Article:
Labour can be a stressful time, so take a more relaxed approach. Hypnobirthing could be just the thing for you. Siobhan from The Positive Birth Company is here to tell you how.


It’s so important to be relaxed in labour. Hypnobirthing is a brilliant way to achieve a calmer, more relaxing atmosphere when giving birth. Here’s one way you can do it:


Up Breathing

A woman is sat in a birthing pool, in labour. She is sat forward while her husband strokes her head in a supportive way.

We use this breathing technique during the ‘up stage’ of labour, as the muscles in your uterus pull up and over and your cervix softens and dilates. If you use this breathing technique during your surges (a nicer word for contractions) you will ensure that you are filling your lungs and your uterus (and baby) is getting all the oxygen it needs. This breath will also keep you feeling calm and focused. In fact it’s a good breath to use if you’re ever experiencing any stress or panic as it has the power to take you straight to a calm space after just a few repetitions.

Simply close your eyes and inhale slowly and deeply, through your nose, for a count of approximately four beats. Then exhale slowly and lightly through your mouth, for a count of approximately eight. If that’s a struggle, because don’t we know how a pregnant woman’s lung capacity is reduced, try exhaling for six.


It might help if your birth partner counts out loud for you so that you don’t start breathing too quickly. Or you might prefer silence and in that case you might like to try using a visualisation. I always imagine a purple balloon inflating as I inhale slowly. Then as I exhale I imagine a long gold thread floating from my lips out towards the horizon. It might sound bizarre but it gives you something to focus on.

Something I tell the couples I teach, which they find really helpful, is that if you do four repetitions of this breath (inhale for 4, exhale for 8) that’s roughly how long a surge (contraction) will last for. Of course, as you get closer to that magical moment of giving birth your surges may last a bit longer. However every woman (and every labour) is different. It’s a good rule of thumb though when practising to imagine that four repetitions are one surge. Then between surges you will have a little rest. Suddenly it seems quite manageable.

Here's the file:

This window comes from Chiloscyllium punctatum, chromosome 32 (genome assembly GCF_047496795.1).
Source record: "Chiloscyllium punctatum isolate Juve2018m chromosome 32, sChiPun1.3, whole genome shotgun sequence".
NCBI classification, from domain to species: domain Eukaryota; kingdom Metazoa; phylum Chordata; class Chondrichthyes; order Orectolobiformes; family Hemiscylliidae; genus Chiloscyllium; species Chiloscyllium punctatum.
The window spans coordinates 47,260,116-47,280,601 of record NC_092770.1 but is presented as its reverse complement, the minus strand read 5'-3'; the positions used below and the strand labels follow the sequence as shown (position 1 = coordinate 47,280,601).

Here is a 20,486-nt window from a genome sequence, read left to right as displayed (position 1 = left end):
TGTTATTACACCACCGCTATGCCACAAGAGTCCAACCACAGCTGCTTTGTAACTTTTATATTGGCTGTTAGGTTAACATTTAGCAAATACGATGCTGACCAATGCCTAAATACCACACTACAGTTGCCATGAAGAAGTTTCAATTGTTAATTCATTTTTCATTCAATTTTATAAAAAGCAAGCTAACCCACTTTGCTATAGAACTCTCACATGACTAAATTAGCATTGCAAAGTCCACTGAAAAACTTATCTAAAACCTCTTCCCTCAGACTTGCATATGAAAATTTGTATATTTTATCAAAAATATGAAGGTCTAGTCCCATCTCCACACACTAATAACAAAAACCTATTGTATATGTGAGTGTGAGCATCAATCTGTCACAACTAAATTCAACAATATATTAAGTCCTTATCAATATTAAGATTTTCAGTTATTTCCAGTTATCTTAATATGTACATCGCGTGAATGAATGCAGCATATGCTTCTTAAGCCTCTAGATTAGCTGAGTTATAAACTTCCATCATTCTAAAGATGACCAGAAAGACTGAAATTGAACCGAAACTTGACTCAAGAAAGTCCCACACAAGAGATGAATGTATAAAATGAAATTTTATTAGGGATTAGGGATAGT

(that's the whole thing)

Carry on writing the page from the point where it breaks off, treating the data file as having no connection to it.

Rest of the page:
“Listening to your body and going with it is a lot better for you and your baby”

Siobhan Miller, The Positive Birth Company

Down Breathing

A pregnant woman is in labour, knelt in a birthing pool. Her partner and friends look on as a midwife monitors the baby's movements with an ultrasound.

We use this breath during the ‘down’ stage of labour; when your cervix is fully dilated and your baby descends down the birth canal and out into the big wide world. Instead of ‘coached pushing’ (where someone tells you when to push, as often seen on the telly), listening to your body and going with it is a lot better for you and your baby.

Your uterus muscles which have gathered at the top during labour will now start to push your baby out. You will feel the difference! Your body is so perfectly designed it will know when to birth your baby. You just need to trust your body and go with it when you feel that sensation. It is not dissimilar to needing a number two(!!). If you keep breathing during this part rather than holding your breath and bracing to push, your baby will naturally make its way down and be born. This method is preferable because it’s more gentle on baby (who benefits from the oxygen too!) and your body (you’re less likely to experience a tear).


To do this simply inhale strongly through your nose and exhale with purpose. Channel your breathing down through your body so you can feel it through the fundus or the muscles at the top of your bump. This is a good one to practice when on the toilet! You can guess why!

Visualisations that people use during this stage of labour are often ones that involve a downwards motion. For example, a waterfall or leaves falling from a tree or perhaps a rosebud opening. Have a go and see if there’s any particular one that resonates with you!


Hypnobirthing Labour | Practise Makes Perfect

A woman lies in bed with her newly born baby, after labour. She is looking at the child lovingly.

The best thing you can do now is to practice. Whenever you get chance, rehearse these two breathing techniques whenever possible ahead of your big day. The more you practice the more effective they will be in labour as they will become second nature. Try and get into the habit of practising the up breathing before going to sleep at night. It’s a good one to chill you out for a good night’s rest.


If you missed Siobhan giving the full low down on Hypnobirthing then head to her article now – What is Hypnobirthing and Why Does it Work? to find out more .


Images © Susie Fisher Photography, discover more at susiefisherphotography.com.